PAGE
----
At what point does the need for security eclipse human dignity and compassion?
Yesterday I went through the imaging scanner at JFK Terminal 4 for my Virgin America flight to San Francisco. Evidently they found something, because after the scan, I was asked to step aside to have my breast area examined. I explained to the agent that I was a breast cancer patient and had a bilateral mastectomy in April and had tissue expanders put in to make way for reconstruction at a later date.
I told her that I was not comfortable with having my breasts touched and that I had a card in my wallet that explains the type of expanders, serial numbers and my doctor’s information (pictured) and asked to retrieve it. This request was denied. Instead, she called over a female supervisor who told me the exam had to take place. I was again told that I could not retrieve the card and needed to submit to a physical exam in order to be cleared. She then said, “And if we don’t clear you, you don’t fly” loud enough for other passengers to hear. And they did. And they stared at the bald woman being yelled at by a TSA Supervisor.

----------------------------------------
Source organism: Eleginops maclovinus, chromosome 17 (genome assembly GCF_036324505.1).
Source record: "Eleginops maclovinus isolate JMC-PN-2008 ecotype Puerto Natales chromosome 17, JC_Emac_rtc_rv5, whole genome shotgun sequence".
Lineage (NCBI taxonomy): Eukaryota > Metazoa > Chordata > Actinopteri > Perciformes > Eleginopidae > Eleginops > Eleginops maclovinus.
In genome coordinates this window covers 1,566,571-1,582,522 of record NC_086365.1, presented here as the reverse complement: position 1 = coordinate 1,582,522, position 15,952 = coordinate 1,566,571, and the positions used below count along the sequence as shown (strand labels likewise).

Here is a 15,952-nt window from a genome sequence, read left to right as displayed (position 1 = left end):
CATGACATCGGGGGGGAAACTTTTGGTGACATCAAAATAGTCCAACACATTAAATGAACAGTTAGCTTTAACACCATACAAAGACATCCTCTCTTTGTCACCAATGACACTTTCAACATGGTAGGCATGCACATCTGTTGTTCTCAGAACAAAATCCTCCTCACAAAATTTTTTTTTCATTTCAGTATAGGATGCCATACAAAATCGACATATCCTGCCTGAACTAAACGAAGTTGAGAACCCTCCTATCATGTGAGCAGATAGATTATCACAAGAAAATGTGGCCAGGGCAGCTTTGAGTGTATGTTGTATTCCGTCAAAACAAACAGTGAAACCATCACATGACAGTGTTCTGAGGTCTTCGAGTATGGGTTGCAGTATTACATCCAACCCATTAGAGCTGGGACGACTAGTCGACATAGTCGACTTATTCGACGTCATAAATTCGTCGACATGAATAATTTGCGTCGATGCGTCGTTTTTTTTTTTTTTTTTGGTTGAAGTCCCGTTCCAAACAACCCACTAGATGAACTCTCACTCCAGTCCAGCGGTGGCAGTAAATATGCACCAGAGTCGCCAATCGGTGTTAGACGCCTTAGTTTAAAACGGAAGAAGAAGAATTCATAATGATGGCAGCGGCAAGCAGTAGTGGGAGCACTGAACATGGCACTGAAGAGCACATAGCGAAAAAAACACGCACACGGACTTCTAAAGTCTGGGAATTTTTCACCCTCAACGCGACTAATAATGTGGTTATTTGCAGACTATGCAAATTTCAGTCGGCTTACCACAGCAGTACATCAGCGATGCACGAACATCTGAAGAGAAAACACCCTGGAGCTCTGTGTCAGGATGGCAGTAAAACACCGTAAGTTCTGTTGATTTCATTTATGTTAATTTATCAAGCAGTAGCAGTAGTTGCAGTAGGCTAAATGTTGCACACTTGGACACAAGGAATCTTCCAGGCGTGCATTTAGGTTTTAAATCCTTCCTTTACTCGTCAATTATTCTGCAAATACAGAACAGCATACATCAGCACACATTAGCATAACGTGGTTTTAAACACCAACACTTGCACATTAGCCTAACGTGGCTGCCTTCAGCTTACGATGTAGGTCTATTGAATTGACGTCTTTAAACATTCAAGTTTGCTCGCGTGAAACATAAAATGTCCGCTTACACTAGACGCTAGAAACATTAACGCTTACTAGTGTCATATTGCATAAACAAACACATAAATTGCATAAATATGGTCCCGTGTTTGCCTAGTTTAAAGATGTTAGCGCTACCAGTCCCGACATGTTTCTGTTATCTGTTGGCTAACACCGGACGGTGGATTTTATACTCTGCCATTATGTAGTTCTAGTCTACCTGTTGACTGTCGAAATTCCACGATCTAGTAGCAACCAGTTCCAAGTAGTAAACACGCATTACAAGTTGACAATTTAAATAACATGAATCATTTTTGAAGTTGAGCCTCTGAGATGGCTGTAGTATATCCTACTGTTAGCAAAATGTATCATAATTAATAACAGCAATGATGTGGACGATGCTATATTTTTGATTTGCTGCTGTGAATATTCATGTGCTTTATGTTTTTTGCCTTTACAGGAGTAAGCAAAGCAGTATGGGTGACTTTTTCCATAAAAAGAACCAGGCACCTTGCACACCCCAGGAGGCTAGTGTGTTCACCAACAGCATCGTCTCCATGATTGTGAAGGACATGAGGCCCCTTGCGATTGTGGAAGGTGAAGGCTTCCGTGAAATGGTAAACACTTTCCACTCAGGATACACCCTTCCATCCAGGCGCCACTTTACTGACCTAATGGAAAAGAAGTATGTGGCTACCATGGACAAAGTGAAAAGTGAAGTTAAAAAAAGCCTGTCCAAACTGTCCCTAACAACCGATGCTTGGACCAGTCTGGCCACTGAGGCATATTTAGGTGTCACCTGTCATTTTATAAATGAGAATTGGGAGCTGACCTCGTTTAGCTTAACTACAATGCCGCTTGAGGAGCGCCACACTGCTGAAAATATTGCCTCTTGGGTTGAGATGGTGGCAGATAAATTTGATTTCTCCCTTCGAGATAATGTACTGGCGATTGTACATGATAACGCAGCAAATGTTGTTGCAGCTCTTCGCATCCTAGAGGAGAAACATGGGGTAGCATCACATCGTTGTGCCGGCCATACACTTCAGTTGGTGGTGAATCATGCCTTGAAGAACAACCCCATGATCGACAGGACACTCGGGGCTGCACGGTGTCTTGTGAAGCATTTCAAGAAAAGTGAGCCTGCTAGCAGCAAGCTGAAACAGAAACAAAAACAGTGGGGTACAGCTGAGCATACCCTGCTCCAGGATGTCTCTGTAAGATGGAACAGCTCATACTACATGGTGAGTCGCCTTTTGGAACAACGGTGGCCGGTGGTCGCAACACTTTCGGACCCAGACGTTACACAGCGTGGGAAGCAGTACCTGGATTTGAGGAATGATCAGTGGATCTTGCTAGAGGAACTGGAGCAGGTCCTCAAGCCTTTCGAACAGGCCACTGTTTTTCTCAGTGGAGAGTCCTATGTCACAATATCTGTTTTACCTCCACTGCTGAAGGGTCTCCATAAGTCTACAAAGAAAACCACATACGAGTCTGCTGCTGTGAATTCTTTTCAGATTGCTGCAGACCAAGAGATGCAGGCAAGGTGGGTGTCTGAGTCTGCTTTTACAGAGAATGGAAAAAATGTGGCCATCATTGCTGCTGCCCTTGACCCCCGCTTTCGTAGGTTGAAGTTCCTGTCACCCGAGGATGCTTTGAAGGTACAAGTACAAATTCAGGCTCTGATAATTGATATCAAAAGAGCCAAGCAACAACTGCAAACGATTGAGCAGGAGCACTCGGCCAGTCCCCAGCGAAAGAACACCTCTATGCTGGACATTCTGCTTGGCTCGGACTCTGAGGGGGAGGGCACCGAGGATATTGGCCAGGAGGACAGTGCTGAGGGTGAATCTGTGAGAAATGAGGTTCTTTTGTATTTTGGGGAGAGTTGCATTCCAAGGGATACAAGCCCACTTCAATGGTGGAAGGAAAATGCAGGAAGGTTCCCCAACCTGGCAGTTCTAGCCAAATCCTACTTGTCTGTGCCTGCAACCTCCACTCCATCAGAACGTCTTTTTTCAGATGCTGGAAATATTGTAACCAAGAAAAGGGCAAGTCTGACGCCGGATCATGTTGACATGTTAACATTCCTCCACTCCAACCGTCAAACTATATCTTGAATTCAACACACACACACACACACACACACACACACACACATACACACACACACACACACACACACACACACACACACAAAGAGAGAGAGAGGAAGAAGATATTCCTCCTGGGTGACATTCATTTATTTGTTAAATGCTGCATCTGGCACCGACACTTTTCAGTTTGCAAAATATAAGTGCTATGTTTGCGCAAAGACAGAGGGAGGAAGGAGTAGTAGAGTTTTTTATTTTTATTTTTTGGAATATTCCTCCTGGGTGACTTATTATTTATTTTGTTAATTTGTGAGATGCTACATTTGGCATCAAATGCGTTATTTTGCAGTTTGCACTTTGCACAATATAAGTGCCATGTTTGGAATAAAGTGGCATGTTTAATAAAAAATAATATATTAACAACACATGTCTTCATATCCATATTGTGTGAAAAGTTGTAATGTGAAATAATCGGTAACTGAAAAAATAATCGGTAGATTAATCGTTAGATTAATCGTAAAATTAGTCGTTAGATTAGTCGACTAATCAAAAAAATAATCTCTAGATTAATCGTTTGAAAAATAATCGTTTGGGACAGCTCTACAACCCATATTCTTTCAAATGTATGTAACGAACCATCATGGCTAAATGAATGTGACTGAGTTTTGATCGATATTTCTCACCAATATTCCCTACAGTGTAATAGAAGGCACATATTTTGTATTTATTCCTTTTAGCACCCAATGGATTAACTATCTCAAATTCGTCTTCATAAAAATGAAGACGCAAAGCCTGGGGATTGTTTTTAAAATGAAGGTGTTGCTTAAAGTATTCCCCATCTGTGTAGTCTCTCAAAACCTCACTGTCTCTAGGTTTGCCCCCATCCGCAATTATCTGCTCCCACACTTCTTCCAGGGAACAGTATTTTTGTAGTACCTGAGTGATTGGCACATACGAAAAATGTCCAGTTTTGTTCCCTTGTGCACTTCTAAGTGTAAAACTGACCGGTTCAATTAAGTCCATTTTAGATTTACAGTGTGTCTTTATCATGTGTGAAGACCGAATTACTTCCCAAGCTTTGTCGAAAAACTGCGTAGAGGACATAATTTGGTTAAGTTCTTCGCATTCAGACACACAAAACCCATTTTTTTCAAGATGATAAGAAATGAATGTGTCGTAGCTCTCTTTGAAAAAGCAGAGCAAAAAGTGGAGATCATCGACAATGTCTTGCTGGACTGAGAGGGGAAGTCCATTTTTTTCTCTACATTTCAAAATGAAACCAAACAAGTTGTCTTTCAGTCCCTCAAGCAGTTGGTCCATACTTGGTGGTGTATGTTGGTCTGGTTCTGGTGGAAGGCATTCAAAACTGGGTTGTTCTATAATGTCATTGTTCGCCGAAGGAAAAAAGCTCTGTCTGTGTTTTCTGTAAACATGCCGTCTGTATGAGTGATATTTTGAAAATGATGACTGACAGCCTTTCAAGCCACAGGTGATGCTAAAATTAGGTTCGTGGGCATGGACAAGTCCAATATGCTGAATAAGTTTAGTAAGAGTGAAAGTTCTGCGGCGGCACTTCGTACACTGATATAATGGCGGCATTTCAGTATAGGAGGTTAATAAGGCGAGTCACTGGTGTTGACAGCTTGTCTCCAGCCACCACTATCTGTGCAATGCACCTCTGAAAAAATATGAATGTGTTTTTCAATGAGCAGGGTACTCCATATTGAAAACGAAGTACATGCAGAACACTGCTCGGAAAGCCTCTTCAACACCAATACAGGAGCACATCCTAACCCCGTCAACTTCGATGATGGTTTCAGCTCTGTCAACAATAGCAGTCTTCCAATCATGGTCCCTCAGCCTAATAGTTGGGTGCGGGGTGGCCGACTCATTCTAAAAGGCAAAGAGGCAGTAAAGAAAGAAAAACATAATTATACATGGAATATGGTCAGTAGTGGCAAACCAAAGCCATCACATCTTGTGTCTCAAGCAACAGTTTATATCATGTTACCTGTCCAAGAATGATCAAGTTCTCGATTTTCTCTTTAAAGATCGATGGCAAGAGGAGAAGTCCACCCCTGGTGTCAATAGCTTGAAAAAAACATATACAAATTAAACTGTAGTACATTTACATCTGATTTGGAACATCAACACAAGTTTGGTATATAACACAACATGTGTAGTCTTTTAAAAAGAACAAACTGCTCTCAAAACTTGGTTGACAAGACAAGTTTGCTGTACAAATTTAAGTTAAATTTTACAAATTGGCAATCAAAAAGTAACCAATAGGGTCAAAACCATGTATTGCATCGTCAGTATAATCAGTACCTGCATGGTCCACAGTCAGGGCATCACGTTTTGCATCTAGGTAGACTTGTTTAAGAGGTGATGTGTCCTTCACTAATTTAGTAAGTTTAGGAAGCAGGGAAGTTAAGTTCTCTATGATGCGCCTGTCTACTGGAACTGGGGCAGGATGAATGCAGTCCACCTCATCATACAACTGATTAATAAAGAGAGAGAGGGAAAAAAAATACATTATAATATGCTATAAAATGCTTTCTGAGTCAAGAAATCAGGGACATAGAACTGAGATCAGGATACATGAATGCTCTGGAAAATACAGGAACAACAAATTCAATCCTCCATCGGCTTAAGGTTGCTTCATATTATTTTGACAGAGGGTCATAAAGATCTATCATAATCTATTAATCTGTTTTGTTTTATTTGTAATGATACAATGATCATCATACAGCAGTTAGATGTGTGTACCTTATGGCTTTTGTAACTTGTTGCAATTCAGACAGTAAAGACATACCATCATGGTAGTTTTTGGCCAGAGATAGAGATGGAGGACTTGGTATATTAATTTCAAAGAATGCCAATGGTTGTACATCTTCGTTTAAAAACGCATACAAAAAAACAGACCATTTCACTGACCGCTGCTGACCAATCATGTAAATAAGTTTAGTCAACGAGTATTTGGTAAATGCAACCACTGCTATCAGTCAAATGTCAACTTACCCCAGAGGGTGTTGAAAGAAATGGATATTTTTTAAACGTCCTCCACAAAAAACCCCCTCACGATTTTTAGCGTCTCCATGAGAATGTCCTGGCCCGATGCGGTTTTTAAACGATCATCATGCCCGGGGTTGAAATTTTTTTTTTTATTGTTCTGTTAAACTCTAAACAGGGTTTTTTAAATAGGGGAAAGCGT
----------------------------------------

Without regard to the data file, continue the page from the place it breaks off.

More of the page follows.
To my further dismay, my belongings, including my computer, were completely out of sight. I had no choice but to allow an agent to touch my breasts in front of other passengers.
I just didn’t understand why these agents were so insensitive to the situation. I would have been happy to show her which bag was mine and have her retrieve the card, but she did not allow even that. I have been through emotional and physical hell this past year due to breast cancer. The way I was treated by these TSA agents added a shitload of insult to injury and caused me a great deal of humiliation.
I understand the need for safety when flying, but there is also a need for those responsible to be compassionate and sensitive to each situation. These agents were neither.
I can only comfort myself with the fact that Karma is always circular.
UPDATE: Laughing Squid has a round-up of media coverage on this story.